In recent weeks, American Sniper—which is titled after Navy SEAL Chris Kyle’s autobiography—has become increasingly controversial. Some have claimed the heroic nature in which the film portrays Chris Kyle glorifies the soldier as a sadist with racist tendencies. This question is important to the broader canon of critique for director Clint Eastwood. With a cigar always dangling from his lips and squinty eyes glistening in the Mojave Desert, Eastwood seems to evoke the cool dynamism of yesteryear. His films, however, are burdened with sexism (Million Dollar Baby) and racism (Gran Torino, American Sniper). Why is Eastwood so obsessed with racism? Can we really take his worldview seriously?
The answer is yes (with reservations).
The beginning of the film is filled with an unnecessary amount of movie tropes and incredibly bad dialogue. Chris Kyle’s father gives the most blase and God-fearing moralistic speech on the three types of people in the world: sheep, wolves, and sheepdogs (Lord, please lend me the strength to leave this theatre right now). Father Kyle isn’t afraid to hit his boys, but restrains because “we protect our own,” a prominent theme that manifests itself throughout the movie.
After the succession of lazy filmmaking, the real plot of the film commences with the grown Chris Kyle (Bradley Cooper) wanting to be a cowboy. It is clear that he has ambition. After being injured at the rodeo, he comes home early to see his girlfriend having an affair. His younger brother Jeff (Keir O’Donnell) is the only real friend he has and adds an air of levity to Kyle’s personal turmoil. Patriotic fervor veils Kyle after he watches the 1998 bombings of the American embassy in Nairobi to the point where he wants to join the United States Army. He is recommended for SEAL training and survives the brutality, which claims over 90 percent of enrollees.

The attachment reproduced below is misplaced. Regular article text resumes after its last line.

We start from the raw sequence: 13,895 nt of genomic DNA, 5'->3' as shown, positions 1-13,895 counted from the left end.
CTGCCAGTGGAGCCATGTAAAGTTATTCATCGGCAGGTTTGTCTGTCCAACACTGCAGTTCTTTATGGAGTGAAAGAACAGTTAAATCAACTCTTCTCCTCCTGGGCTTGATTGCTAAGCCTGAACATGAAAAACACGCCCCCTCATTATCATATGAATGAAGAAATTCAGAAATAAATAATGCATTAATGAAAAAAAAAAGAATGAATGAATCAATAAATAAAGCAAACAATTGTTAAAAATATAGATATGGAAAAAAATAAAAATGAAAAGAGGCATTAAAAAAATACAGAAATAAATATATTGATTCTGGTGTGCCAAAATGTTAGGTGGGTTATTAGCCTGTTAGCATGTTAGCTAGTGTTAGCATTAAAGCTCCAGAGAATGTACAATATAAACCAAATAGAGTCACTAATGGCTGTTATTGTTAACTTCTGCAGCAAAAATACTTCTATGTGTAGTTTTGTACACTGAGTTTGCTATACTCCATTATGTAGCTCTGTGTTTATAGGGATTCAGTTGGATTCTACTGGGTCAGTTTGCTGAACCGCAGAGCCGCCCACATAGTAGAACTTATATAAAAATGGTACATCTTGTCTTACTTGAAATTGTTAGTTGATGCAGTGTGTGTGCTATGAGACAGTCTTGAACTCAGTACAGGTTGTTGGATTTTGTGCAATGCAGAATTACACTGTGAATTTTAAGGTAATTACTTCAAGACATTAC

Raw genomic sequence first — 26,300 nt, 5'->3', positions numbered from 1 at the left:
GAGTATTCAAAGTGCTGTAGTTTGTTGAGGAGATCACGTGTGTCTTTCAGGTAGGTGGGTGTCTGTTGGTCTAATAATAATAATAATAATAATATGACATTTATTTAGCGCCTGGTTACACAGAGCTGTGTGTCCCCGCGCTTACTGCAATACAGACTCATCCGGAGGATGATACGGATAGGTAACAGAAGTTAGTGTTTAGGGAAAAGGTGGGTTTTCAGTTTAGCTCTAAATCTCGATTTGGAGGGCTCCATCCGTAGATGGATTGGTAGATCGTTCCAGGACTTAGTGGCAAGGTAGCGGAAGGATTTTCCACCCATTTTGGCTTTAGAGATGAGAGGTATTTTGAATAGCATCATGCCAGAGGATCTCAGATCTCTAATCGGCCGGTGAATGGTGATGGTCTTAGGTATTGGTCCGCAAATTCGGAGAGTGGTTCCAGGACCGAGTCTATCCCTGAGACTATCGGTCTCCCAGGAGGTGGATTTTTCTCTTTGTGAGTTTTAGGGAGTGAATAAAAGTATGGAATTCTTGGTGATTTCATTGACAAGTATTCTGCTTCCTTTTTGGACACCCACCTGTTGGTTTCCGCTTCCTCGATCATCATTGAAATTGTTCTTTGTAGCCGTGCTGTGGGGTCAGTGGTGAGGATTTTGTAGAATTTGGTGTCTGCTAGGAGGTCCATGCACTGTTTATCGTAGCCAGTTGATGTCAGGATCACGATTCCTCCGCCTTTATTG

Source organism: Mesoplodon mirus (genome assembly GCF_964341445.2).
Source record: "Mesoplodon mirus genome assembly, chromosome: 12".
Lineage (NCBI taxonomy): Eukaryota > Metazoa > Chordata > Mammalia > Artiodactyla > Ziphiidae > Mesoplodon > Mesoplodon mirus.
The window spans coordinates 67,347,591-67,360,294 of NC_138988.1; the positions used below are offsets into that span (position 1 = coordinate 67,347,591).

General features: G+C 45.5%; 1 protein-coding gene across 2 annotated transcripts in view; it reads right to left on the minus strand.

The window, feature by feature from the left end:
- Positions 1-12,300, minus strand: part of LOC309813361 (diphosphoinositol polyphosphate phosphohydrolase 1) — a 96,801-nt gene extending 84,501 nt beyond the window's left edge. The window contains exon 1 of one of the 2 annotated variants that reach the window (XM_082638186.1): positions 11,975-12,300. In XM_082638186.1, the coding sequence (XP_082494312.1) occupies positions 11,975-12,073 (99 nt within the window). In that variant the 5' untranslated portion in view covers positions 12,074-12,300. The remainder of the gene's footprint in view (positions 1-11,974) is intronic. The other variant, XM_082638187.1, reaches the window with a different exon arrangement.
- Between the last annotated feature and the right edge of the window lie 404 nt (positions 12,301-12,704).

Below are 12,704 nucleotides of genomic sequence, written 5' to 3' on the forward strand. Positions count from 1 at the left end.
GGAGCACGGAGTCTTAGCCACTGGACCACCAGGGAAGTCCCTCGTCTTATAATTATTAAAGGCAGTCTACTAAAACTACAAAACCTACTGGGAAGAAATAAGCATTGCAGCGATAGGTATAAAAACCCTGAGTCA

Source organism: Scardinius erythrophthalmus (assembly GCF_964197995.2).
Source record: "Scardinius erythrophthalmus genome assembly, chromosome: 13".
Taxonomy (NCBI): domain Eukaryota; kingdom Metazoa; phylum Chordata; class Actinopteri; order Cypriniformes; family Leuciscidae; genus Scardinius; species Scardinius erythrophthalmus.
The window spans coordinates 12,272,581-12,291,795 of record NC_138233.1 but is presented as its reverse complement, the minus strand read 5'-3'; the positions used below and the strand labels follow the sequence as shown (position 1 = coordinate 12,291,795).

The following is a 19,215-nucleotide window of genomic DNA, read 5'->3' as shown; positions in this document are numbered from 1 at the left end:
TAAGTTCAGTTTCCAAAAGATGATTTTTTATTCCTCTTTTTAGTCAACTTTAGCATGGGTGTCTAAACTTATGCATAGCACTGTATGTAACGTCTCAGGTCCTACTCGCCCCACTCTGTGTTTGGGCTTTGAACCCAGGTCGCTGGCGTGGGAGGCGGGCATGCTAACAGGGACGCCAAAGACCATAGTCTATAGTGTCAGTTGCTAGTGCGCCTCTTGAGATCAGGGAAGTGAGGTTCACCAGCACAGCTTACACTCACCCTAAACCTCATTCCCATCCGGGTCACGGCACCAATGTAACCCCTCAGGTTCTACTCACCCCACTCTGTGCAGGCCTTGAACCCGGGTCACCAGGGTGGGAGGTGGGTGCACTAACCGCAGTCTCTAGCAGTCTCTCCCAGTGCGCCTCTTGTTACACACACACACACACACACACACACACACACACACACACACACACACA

His membership in the Navy’s elite special forces gives Kyle the necessary boost he needs to pick up his future wife at the bar—Taya Renae Kyle (Sienna Miller). After their marriage ceremony, the call comes in for the SEALs to join the fight in Iraq. During his first tour in Iraq, Kyle’s skill with a rifle is lauded, and he quickly racks up many kills as a sniper. It was during this first tour that Kyle has to confront the evil in which he sees, killing his “enemies”—women and children.
Two separate threads/missions, however, arise that force him to come back again and again to Iraq. First, a counter-insurgent enforcer named the Butcher leads a brutal campaign against the Americans. The Butcher instills mass fear in the Iraqi people. His instrument of torture is a power drill—used every time an Iraqi gives information to an American soldier. Second, the counter-insurgency contingent is joined by a Syrian Olympic gold medalist in riflery named Mustafa. His skill with a rifle rivals that of Kyle’s as the two duel throughout the film.
As Kyle inches closer and closer to finding and killing these rivals, he spirals deeper and deeper into hate and obsession, neglecting his burgeoning family at home and signing up for more tours of duty in Iraq. Not since Oscar winner The Hurt Locker (2008) has a war movie attempted to paint the thrill and desperate need to fight in the recent Iraq and Afghanistan wars as American Sniper. Some may call it glorifying murder, especially against those that Chris Kyle calls “savages,” but Clint Eastwood does an amazing job of portraying the job as a soldier as one that protects the innocent Iraqis against the Butchers and the Mustafas.
The film is clearly on track to be the highest grossing war film in American film history (not adjusted for inflation). It does deserve its credits and a Best Picture nomination, but merely that—it definitely should not be considered equal to the top contenders (Boyhood, The Grand Budapest Hotel, Selma) for this year’s most prestigious film awards.
Featured Image Courtesy of Village Roadshow Pictures